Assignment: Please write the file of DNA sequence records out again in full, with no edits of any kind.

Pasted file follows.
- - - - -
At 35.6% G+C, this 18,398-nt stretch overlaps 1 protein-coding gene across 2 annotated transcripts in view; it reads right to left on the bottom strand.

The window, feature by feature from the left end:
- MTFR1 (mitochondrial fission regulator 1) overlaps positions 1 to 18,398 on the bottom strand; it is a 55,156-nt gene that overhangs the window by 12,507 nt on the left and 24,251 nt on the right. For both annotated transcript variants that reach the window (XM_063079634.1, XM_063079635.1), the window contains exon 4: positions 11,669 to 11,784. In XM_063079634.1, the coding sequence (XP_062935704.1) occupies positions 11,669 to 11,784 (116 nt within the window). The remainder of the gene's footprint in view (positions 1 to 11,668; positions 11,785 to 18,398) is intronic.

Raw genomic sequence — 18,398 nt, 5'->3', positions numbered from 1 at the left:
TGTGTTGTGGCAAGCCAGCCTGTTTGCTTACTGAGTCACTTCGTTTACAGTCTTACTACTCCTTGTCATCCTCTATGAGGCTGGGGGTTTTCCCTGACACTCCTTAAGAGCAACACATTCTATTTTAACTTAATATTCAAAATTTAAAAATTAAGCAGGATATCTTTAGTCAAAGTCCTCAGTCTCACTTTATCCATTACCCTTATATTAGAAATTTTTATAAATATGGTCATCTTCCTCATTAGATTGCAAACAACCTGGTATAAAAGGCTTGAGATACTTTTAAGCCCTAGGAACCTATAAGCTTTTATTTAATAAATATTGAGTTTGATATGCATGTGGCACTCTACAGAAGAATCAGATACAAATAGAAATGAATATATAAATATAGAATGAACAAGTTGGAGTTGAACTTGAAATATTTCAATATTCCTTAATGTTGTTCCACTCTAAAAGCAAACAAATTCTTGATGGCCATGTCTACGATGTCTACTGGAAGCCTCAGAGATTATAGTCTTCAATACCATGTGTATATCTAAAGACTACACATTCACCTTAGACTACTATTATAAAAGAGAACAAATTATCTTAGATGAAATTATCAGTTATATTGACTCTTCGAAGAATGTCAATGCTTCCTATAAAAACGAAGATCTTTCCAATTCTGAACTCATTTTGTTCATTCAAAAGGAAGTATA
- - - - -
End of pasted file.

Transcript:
At 35.6% G+C, this 18,398-nt stretch overlaps 1 protein-coding gene across 2 annotated transcripts in view; it reads right to left on the bottom strand.

The window, feature by feature from the left end:
- MTFR1 (mitochondrial fission regulator 1) overlaps positions 1 to 18,398 on the bottom strand; it is a 55,156-nt gene that overhangs the window by 12,507 nt on the left and 24,251 nt on the right. For both annotated transcript variants that reach the window (XM_063079634.1, XM_063079635.1), the window contains exon 4: positions 11,669 to 11,784. In XM_063079634.1, the coding sequence (XP_062935704.1) occupies positions 11,669 to 11,784 (116 nt within the window). The remainder of the gene's footprint in view (positions 1 to 11,668; positions 11,785 to 18,398) is intronic.

Raw genomic sequence — 18,398 nt, 5'->3', positions numbered from 1 at the left:
TGTGTTGTGGCAAGCCAGCCTGTTTGCTTACTGAGTCACTTCGTTTACAGTCTTACTACTCCTTGTCATCCTCTATGAGGCTGGGGGTTTTCCCTGACACTCCTTAAGAGCAACACATTCTATTTTAACTTAATATTCAAAATTTAAAAATTAAGCAGGATATCTTTAGTCAAAGTCCTCAGTCTCACTTTATCCATTACCCTTATATTAGAAATTTTTATAAATATGGTCATCTTCCTCATTAGATTGCAAACAACCTGGTATAAAAGGCTTGAGATACTTTTAAGCCCTAGGAACCTATAAGCTTTTATTTAATAAATATTGAGTTTGATATGCATGTGGCACTCTACAGAAGAATCAGATACAAATAGAAATGAATATATAAATATAGAATGAACAAGTTGGAGTTGAACTTGAAATATTTCAATATTCCTTAATGTTGTTCCACTCTAAAAGCAAACAAATTCTTGATGGCCATGTCTACGATGTCTACTGGAAGCCTCAGAGATTATAGTCTTCAATACCATGTGTATATCTAAAGACTACACATTCACCTTAGACTACTATTATAAAAGAGAACAAATTATCTTAGATGAAATTATCAGTTATATTGACTCTTCGAAGAATGTCAATGCTTCCTATAAAAACGAAGATCTTTCCAATTCTGAACTCATTTTGTTCATTCAAAAGGAAGTATA